LifeAfterDx--Diabetes Uncensored

A internet journal from one of the first T1 Diabetics to use continuous glucose monitoring. Copyright 2005, 2006, 2007, 2008, 2009, 2010, 2011, 2012, 2013, 2014, 2015, 2016

My Photo
Name:
Location: New Mexico, United States

Hi! I’m William “Lee” Dubois (called either Wil or Lee, depending what part of the internet you’re on). I’m a diabetes columnist and the author of four books about diabetes that have collectively won 16 national and international book awards. (Hey, if you can’t brag about yourself on your own blog, where can you??) I have the great good fortune to pen the edgy Dear Abby-style advice column every Saturday at Diabetes Mine; write the Diabetes Simplified column for dLife; and am one of the ShareCare diabetes experts. My work also appears in Diabetic Living and Diabetes Self-Management magazines. In addition to writing, I’ve spent the last half-dozen years running the diabetes education program for a rural non-profit clinic in the mountains of New Mexico. Don’t worry, I’ll get some rest after the cure. LifeAfterDx is my personal home base, where I get to say what and how I feel about diabetes and… you know… life, free from the red pens of editors (all of whom I adore, of course!).

Tuesday, April 17, 2007

Dark clouds on the horizon

(to a tune you all remember from a long time ago….)

The weather started getting rough,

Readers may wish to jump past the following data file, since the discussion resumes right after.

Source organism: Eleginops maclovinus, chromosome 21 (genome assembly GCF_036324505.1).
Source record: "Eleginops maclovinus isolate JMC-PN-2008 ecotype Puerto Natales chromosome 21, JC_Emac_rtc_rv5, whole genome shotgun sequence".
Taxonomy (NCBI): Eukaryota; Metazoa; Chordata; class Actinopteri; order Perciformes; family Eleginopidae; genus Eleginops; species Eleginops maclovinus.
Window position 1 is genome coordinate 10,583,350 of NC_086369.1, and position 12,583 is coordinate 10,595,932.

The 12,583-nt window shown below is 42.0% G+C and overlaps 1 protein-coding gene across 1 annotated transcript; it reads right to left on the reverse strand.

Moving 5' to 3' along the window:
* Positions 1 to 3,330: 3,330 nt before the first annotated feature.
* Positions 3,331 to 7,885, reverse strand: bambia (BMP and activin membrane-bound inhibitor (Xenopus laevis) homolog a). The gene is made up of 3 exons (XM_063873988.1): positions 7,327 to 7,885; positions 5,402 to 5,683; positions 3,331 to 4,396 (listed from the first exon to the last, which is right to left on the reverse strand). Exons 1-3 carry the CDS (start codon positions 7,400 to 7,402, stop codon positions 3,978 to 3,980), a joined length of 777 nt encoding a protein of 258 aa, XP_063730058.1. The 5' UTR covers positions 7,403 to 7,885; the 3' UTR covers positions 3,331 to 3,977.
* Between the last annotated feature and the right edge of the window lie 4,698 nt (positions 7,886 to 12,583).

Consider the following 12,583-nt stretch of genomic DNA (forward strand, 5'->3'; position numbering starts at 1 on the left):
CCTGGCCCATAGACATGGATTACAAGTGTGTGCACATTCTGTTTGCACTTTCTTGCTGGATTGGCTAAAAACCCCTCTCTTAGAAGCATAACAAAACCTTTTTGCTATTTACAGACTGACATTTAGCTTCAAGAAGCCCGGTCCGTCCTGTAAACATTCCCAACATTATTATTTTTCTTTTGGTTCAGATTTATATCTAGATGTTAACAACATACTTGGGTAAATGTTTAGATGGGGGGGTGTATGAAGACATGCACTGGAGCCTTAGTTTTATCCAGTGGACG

The tiny ship was tossed.
If not for the courage of the fearless crew,
The Minnow would be lost; the Minnow would be lost.


What? Didn’t any of you watch Gilligan’s Island when you were kids?

The sensor is NOT behaving and I’m getting pissed off. I had my Guardian running pretty damn smooth at the end. ParaPump is giving me dejuavu of the bad old days when I first started on the CGM and had a lot of accuracy problems. Only difference is that now I’m smarter. Both Guardian and ParaPump use the same sensors. If there is trouble a foot, it is in the receiver, ‘cause I know the sensors really do work. But why would a newer and presumably superior unit be worse than it’s forbearer? I got so frustrated today between the wildly insane opinions of my BG that ParaPump was offering me and her mousey quiet alarms that I tried to hook up the girl to the new tiny transmitter. I was thinking I could maybe beam data to both units and run them side-by-side to sort out what is going on. Alas, although the transmitter ID numbers have the same number of digits, it is clear that my beloved garage door opener isn’t taking calls from this sexy new transmitter.

I guess that means that all original Guardians in the field are destined for retirement. (Taps playing mournfully in background.) There is also a new Guardian in town, though I’ve not met her yet. Saw her picture, she looks a heck of a lot like ParaPump. Twin sisters, it would seem, with just slightly different makeup.

So back to this BG debacle. I’ve got high alarms going off (when I can hear them) when the fingersticks say A-OK. I got fingersticks revealing lows when the ParaPump says I’m at a perfect 110. My blood pressure is going up…well, thanks to the ACE inhibitors for my kidneys, my blood pressure seems to stay down pretty much no matter what, so it is more correct to say my metaphorical blood pressure is going up.